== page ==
No two parts of the bird are the same, and I’m sure you’ve found yourself overwhelmed in the meat aisle at your grocery store wondering which part is best. But don’t panic! We’re breaking it down and dishing out all the tips and tricks to help you cook chicken like a pro.

Whole Chicken

cooking chicken-guide-HelloFresh-whole-chicken

Few dishes are as quintessentially comforting as a whole roasted chicken. The aroma alone screams Sunday supper! And while you only need a few simple ingredients like salt, pepper, and perhaps some fresh garlic and herbs, the trick to a perfectly roasted chicken is all in the technique. Additionally, buying and roasting a whole chicken is really affordable, and leftovers make a perfect second meal. Of course, you can default to a rotisserie chicken, but mastering the art of roasting a whole chicken is a lot easier than you may think.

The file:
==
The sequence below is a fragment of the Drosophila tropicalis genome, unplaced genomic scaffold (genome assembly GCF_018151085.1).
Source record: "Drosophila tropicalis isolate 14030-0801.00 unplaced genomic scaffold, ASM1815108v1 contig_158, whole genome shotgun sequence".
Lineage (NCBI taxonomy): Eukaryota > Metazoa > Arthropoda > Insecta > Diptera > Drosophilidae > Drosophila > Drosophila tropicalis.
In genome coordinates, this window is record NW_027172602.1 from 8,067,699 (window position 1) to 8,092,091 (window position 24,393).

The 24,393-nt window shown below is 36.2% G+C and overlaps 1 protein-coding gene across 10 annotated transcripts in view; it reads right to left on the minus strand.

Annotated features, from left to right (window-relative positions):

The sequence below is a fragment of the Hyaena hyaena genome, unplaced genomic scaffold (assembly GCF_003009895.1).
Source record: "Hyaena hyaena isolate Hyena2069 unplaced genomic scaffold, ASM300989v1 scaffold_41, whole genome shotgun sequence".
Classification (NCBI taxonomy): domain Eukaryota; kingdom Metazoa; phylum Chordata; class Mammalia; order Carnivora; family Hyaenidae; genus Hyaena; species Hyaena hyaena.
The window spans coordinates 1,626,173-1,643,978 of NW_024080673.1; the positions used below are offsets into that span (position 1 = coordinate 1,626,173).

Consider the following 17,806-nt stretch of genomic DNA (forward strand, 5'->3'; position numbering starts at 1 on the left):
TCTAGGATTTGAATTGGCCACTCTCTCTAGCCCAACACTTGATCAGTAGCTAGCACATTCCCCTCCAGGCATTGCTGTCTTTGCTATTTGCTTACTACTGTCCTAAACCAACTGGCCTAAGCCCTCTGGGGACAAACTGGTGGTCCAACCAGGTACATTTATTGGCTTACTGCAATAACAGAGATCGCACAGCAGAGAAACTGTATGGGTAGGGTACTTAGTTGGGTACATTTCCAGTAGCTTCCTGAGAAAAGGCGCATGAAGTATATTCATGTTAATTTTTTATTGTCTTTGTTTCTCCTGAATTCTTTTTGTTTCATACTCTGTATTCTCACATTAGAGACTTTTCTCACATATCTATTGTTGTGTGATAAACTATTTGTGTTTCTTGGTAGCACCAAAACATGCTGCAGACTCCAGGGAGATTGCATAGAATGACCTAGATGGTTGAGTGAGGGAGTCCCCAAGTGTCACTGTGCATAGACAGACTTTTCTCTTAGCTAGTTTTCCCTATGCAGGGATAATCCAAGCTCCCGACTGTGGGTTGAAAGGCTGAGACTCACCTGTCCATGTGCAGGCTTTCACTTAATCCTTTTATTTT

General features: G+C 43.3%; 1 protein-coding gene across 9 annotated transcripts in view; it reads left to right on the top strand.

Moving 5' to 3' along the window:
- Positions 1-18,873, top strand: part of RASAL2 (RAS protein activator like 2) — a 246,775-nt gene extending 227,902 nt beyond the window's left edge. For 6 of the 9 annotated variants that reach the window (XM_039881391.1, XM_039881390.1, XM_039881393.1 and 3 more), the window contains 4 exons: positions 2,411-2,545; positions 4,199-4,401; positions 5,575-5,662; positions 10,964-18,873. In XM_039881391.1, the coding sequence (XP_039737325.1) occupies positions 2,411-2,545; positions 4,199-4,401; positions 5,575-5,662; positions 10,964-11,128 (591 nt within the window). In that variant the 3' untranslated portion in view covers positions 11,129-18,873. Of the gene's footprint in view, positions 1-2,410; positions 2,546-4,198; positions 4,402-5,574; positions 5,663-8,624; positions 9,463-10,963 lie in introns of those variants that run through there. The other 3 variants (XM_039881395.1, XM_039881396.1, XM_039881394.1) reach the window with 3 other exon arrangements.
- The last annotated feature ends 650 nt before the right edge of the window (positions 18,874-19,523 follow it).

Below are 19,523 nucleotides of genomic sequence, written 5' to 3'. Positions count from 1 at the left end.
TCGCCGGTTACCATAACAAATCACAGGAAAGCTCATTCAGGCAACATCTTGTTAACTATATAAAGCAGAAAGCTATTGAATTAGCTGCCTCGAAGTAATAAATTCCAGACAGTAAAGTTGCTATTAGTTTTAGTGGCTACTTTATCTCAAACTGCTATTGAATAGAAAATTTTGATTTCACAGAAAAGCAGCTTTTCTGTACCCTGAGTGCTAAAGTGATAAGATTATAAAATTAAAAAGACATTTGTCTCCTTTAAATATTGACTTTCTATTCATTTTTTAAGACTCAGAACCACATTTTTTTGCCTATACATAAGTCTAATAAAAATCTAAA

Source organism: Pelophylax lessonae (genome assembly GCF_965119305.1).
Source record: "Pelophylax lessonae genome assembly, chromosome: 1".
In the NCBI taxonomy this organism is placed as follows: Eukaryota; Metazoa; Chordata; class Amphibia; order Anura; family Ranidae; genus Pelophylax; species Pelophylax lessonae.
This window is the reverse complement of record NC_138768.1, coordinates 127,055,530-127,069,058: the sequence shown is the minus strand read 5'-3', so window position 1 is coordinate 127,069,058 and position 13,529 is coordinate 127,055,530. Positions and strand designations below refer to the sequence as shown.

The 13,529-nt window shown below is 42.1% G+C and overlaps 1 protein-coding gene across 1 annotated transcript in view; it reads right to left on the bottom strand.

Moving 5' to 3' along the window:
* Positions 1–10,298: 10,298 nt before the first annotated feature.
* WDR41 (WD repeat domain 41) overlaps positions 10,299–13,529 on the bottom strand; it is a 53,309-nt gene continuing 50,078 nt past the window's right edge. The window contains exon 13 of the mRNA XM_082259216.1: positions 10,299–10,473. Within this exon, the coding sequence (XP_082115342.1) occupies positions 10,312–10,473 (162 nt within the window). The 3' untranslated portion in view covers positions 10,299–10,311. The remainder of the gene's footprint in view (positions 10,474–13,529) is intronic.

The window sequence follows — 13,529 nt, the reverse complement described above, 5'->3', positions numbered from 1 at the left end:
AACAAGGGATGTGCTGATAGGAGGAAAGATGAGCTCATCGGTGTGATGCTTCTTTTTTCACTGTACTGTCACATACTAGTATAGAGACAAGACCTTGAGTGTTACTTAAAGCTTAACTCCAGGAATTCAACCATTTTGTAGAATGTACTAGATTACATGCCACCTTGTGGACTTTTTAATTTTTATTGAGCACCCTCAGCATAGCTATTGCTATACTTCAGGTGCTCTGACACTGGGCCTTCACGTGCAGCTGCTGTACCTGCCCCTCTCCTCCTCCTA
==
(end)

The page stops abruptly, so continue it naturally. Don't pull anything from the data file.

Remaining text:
Tip #1: Dry = Crispy

Start with a 4-5 pound broiling or frying chicken. Dry the chicken well (inside and out) with paper towels. For best results, open it from the package in the morning or even the night before and leave it on a rack in a roasting pan uncovered in the fridge.

Tip #2: Salt is essential

Season generously all over (inside and out) with salt and pepper. A good rule of thumb is about 1 Tablespoon salt for an average 4-5 pound bird, and I prefer a Kosher-style salt, like Diamond. Plus the salt acts as a brine and will keep the chicken very moist.

Tip #3: Season beyond salt

If you are seasoning it with more than salt and pepper, combine your spice mixture (I love the simplicity of freshly minced garlic and a mix of herbs like rosemary, sage, and thyme) in a bowl, then rub all over. Again, don’t forget about the inside of the bird! Feel free to season in advance to boost flavor.